Play Live Radio
Next Up:
0:00 0:00
Available On Air Stations

President Trump Orders Review of Bears Ears, Other National Monuments

U.S. Department of Interior
A review of the Antiquities Act is a victory for Utah's Republican political leaders, shown here flanking President Donald Trump during the signing of an executive order on Wednesday.

Utah members of Congress and Gov. Gary Herbert joined President Donald Trump Wednesday at the Interior Department. They flanked the president -- and beamed -- as he signed an executive orderto review two dozen national monuments, including two in Utah.

Trump administration officials used the ceremony to tout the Republican president’s accomplishments during his first 100 days in office.

He's already signed 28 bills into law 30 executive orders,” said Vice President Mike Pence. “And today the president is delivering on yet another promise to the American people.”

Trump and Pence denounced monuments of the past two decades as egregious abuses of federal authority. They pledged to return power to state leaders and the people, and singled out Bears Ears.

“Tremendously positive things are going to happen on that incredible land -- the likes of which there is nothing more beautiful anywhere in the world,” said the president before signing the executive order.

The first 45 days of the review will focus on the 1.35-million-acre Bears Ears National Monument – which Trump’s Democratic predecessor created four months ago. The Grand Staircase Escalante National Monument in southern Utah is also up for review.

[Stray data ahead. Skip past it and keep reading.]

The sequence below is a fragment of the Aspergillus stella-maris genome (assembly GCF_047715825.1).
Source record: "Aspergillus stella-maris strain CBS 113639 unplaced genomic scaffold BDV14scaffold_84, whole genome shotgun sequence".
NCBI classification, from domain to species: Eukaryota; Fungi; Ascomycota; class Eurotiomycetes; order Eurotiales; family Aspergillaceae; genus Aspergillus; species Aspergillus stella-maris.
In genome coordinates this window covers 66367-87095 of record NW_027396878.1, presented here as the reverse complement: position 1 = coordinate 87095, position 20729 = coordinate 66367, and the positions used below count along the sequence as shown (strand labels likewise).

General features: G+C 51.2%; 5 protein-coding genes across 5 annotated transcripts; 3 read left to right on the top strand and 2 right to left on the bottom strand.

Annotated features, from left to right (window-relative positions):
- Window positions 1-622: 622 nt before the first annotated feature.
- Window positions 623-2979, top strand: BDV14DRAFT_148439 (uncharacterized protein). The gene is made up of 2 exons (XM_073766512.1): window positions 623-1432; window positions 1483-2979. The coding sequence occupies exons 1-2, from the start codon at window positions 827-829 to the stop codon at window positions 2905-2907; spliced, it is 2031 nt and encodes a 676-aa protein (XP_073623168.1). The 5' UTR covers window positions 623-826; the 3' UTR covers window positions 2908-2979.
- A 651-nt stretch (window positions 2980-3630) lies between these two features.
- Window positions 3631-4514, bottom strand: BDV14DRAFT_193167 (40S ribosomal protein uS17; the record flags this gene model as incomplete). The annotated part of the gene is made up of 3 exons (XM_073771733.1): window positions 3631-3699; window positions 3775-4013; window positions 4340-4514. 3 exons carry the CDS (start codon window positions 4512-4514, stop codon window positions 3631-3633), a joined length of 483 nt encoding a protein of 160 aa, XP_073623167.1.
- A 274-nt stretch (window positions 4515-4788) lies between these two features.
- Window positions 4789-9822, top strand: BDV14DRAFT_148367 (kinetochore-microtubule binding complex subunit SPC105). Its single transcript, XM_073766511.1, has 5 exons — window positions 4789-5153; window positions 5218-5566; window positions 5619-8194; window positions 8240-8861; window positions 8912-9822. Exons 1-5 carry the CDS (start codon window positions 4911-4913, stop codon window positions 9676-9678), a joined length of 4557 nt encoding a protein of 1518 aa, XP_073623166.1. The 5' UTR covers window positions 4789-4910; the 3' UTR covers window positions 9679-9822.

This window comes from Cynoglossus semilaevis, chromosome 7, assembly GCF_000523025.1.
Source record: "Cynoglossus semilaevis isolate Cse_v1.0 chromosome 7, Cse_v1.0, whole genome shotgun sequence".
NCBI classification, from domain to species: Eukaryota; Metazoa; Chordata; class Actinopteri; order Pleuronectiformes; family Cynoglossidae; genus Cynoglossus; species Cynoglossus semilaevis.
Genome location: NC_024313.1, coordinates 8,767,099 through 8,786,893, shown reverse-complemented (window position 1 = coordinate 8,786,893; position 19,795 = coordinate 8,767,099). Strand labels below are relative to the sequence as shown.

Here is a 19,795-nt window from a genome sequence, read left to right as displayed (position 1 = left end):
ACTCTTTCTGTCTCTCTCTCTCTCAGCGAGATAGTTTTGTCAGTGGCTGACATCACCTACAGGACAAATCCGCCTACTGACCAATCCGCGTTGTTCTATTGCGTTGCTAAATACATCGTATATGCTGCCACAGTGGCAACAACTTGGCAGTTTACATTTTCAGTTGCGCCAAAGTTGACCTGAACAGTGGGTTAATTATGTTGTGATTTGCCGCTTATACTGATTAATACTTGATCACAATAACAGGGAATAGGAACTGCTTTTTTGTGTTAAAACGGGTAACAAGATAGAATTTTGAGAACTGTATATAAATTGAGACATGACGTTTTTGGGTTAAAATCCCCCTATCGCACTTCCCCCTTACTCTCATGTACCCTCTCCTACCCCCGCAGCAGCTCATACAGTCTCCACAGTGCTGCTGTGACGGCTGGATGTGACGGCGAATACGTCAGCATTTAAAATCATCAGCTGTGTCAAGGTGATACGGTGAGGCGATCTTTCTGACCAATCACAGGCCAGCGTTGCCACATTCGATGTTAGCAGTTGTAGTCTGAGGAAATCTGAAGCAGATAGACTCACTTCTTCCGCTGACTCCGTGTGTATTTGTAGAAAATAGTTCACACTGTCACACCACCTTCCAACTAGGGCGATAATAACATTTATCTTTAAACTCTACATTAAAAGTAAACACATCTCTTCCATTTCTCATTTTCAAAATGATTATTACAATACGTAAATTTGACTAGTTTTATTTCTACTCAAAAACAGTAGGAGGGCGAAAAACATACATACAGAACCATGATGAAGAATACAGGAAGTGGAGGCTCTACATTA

White House officials say monument designations and environmental protections remain intact, but conservation advocates are suspicious.

“To mark his 100th day, President Trump is entering a legal, political and moral minefield,” said Christy Goldfuss, who represents a political action committee associated with the liberal Center for American Progress.

She and other environmental advocates have described the review as a first step in gutting the century-old law that allows presidents to create monuments.

Judy Fahys has reported in Utah for two decades, covering politics, government and business before taking on environmental issues. She loves covering Utah, where petroleum-pipeline spills, the nation’s radioactive legacy and other types of pollution provide endless fodder for stories. Previously, she worked for the Salt Lake Tribune in Utah, and reported on the nation’s capital for States News Service and the Scripps League newspaper chain. She is a longtime member of the Society of Environmental Journalists and Investigative Reporters and Editors. She also spent an academic year as a research fellow in the Knight Science Journalism program at the Massachusetts Institute of Technology. In her spare time, she enjoys being out in the environment, especially hiking, gardening and watercolor painting.
KUER is listener-supported public radio. Support this work by making a donation today.